NSX would run in the NIC and no longer the server OS. Not in the ESXi kernel anymore, or using the bare metal agent. The only compatibility would be with the SmartNIC, meaning that the OS compatibility matrix should be limitless.
As the NIC is typically a part of the same bus as the storage inside the server, SmartNICs can also talk directly to the storage in the server. So, not only would VMware NSX be able to run on the SmartNIC, but also VMware vSAN. The network traffic vSAN generates can be wildly different from environment to environment, but it can definitely be chatty.
1) It’s a distributed storage system, so everything gets replicated at least once to another server, 2) with HCI Mesh, remote clusters can use each other’s storage.
There should be no doubt that skipping the OS for these remote storage actions, will improve performance.
Built-in features around remote storage (like NVMe over TCP) also allows you to present a vHBA to the server OS, just like Cisco UCS.
We’re going fast everywhere these days. SmartNICs are no exception. For example, Pensando has two cards: the DSC-25 and DSC-100. Here’s a small glance of what they can do:
- DSC-25 has 2x 10 or 25Gbit interfaces, can forward 50Gb/s L4 stateful traffic, do 24M PPS unidirectional, and hold 2M routes. All while only drawing 20W of power.
- DSC-100 has 2x 100Gbit interfaces, can forward 100Gb/s L4 stateful traffic, do 40M PPS unidirectional, and hold 2M routes. While drawing a max of 36W of power.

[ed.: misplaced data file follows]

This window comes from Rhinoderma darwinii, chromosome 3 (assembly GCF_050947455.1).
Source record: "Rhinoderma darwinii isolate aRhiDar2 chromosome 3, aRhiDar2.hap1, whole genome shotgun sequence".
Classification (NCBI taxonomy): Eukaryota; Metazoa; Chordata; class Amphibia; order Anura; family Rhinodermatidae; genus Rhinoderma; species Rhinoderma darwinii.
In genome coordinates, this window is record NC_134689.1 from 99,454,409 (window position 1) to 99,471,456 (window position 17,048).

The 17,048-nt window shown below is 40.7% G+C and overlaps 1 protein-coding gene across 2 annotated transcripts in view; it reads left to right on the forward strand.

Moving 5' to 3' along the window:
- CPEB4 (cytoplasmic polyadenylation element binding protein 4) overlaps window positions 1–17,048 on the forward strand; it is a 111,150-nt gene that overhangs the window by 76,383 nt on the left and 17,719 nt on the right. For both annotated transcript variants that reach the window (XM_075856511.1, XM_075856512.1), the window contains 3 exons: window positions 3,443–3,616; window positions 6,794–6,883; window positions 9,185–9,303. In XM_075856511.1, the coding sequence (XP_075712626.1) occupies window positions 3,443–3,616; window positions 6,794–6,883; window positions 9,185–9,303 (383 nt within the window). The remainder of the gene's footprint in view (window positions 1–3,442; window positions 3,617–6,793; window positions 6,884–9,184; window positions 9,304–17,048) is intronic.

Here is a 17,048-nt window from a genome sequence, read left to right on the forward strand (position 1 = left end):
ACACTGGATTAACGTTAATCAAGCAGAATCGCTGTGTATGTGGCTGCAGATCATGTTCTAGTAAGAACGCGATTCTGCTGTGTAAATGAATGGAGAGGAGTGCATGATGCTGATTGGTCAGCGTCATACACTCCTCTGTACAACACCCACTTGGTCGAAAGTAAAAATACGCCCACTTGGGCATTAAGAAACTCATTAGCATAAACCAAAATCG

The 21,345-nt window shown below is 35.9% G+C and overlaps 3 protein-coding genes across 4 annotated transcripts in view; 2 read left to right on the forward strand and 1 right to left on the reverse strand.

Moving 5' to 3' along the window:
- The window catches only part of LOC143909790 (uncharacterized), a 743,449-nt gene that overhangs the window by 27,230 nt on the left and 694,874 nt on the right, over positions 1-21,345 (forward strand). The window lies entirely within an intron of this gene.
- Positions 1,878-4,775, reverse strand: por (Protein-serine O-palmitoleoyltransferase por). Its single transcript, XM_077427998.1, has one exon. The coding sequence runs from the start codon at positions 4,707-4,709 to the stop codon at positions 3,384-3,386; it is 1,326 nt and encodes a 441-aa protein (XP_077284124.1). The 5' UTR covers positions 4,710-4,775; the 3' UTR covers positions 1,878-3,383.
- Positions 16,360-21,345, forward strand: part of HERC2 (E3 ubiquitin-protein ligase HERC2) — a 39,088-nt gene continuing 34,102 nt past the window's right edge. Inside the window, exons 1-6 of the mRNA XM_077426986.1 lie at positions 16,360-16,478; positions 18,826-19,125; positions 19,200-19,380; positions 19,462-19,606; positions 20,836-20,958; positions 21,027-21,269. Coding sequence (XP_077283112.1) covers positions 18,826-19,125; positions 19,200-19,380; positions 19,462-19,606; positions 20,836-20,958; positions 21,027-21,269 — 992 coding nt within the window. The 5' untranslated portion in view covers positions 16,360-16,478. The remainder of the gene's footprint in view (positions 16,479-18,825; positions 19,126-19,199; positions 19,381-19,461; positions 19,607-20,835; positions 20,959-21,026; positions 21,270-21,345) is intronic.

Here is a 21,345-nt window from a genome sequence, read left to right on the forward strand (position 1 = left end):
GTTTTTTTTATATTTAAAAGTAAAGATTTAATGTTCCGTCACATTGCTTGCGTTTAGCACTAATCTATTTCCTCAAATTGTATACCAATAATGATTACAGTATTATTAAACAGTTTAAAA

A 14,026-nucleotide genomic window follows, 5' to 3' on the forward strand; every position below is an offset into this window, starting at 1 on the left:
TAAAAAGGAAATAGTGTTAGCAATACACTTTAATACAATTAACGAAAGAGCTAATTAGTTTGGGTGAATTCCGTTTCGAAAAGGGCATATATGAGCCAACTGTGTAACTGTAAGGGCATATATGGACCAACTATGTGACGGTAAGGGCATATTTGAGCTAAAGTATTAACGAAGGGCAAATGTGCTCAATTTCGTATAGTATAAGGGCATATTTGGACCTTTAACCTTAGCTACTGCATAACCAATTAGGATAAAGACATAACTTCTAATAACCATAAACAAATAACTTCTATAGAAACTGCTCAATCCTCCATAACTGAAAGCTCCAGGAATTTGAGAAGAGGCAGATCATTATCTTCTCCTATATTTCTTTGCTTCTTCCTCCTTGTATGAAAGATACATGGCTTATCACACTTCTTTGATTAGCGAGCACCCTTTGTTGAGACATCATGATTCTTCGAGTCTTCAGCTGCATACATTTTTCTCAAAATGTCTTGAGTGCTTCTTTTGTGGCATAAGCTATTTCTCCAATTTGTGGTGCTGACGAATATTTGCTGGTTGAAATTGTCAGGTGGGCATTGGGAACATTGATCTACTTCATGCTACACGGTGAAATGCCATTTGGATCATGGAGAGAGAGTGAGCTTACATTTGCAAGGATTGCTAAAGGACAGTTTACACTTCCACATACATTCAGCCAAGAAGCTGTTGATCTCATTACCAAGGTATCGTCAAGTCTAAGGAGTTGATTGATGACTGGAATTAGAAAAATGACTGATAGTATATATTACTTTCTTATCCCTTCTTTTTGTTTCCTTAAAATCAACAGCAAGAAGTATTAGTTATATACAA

These numbers are ridiculous, and I can’t wait to get my hands on some of these to test these theories. 😉
Good visibility and monitoring are key for a decentralized network; it’s harder to know exactly what’s going on when you can’t just log into a single device and do a packet capture. Luckily, all these SmartNICs have built-in observability with pretty impressive functionality. Things like NetFlow (with added fields for segment sizes, application info, firewall rule actions), packet inspection to get L4 to L7 information, flow logging, round-trip-time latency tracking, all of that is in there. Most of this data is also available via the SmartNIC APIs, so other products (like vRealize Network Insight) could consume it.
Source: Deep Observability with the Pensando Distributed Services Platform
The performance, security, and extensibility of these SmartNICs will make them the next step in networking evolutions. Moving network functions from central network devices to decentralized, directly on the server. Offloading of network and storage functions from the main CPU and the OS to the NIC hardware, will make for interesting gains in performance and reducing the load on the main CPU. Intrinsic observability to monitor and troubleshoot the network. All of these reasons are why I can’t wait for SmartNICs to be the default.
Virtual Cloud Network
Project Monterey is the start of SmartNIC software development for VMware. While it’s still a tech preview, VMware is definitely full steam ahead in incorporating the network software into these NICs and making them a foundational part of the Virtual Cloud Network by integrating NSX.
Learn more about the Virtual Cloud Network vision from Pat Gelsinger, Rajiv Ramaswami, and Tom Gillis here: https://www.vmware.com/modern-network-events.html
- Project Monterey Tech Field Day: https://www.youtube.com/watch?v=9v9Z0lF5bfg
November 17, 2020 at 19:27
Nice summation that really captures the differentiation. I would have liked to learn more about VMware’s SmartNIC partners and how VMware is going to normalize the power of SmartNICs across multiple vendor implementations.